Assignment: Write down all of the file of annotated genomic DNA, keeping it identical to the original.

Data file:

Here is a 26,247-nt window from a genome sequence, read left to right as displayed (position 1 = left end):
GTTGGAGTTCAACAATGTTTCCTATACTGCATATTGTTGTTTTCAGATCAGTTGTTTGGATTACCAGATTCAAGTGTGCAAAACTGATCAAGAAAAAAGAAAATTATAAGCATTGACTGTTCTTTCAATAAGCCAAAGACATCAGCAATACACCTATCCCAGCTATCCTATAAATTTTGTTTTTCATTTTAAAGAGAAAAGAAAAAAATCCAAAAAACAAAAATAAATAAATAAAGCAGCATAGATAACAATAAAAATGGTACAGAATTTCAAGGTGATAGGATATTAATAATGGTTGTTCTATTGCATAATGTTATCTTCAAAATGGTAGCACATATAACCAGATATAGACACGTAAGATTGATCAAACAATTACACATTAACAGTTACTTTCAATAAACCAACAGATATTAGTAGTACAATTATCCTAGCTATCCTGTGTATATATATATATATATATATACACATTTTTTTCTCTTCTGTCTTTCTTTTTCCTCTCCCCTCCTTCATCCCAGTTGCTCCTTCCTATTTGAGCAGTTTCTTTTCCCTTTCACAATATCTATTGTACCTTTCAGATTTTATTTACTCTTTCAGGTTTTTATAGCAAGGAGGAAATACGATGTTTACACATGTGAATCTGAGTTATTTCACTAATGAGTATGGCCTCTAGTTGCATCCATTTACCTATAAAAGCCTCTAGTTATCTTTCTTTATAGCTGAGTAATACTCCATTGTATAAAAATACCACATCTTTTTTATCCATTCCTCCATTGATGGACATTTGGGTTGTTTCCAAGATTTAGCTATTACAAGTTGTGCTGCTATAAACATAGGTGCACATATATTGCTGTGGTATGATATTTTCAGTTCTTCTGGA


Here is a 26,247-nt window from a genome sequence, read left to right as displayed (position 1 = left end):
GTTGGAGTTCAACAATGTTTCCTATACTGCATATTGTTGTTTTCAGATCAGTTGTTTGGATTACCAGATTCAAGTGTGCAAAACTGATCAAGAAAAAAGAAAATTATAAGCATTGACTGTTCTTTCAATAAGCCAAAGACATCAGCAATACACCTATCCCAGCTATCCTATAAATTTTGTTTTTCATTTTAAAGAGAAAAGAAAAAAATCCAAAAAACAAAAATAAATAAATAAAGCAGCATAGATAACAATAAAAATGGTACAGAATTTCAAGGTGATAGGATATTAATAATGGTTGTTCTATTGCATAATGTTATCTTCAAAATGGTAGCACATATAACCAGATATAGACACGTAAGATTGATCAAACAATTACACATTAACAGTTACTTTCAATAAACCAACAGATATTAGTAGTACAATTATCCTAGCTATCCTGTGTATATATATATATATATATATACACATTTTTTTCTCTTCTGTCTTTCTTTTTCCTCTCCCCTCCTTCATCCCAGTTGCTCCTTCCTATTTGAGCAGTTTCTTTTCCCTTTCACAATATCTATTGTACCTTTCAGATTTTATTTACTCTTTCAGGTTTTTATAGCAAGGAGGAAATACGATGTTTACACATGTGAATCTGAGTTATTTCACTAATGAGTATGGCCTCTAGTTGCATCCATTTACCTATAAAAGCCTCTAGTTATCTTTCTTTATAGCTGAGTAATACTCCATTGTATAAAAATACCACATCTTTTTTATCCATTCCTCCATTGATGGACATTTGGGTTGTTTCCAAGATTTAGCTATTACAAGTTGTGCTGCTATAAACATAGGTGCACATATATTGCTGTGGTATGATATTTTCAGTTCTTCTGGA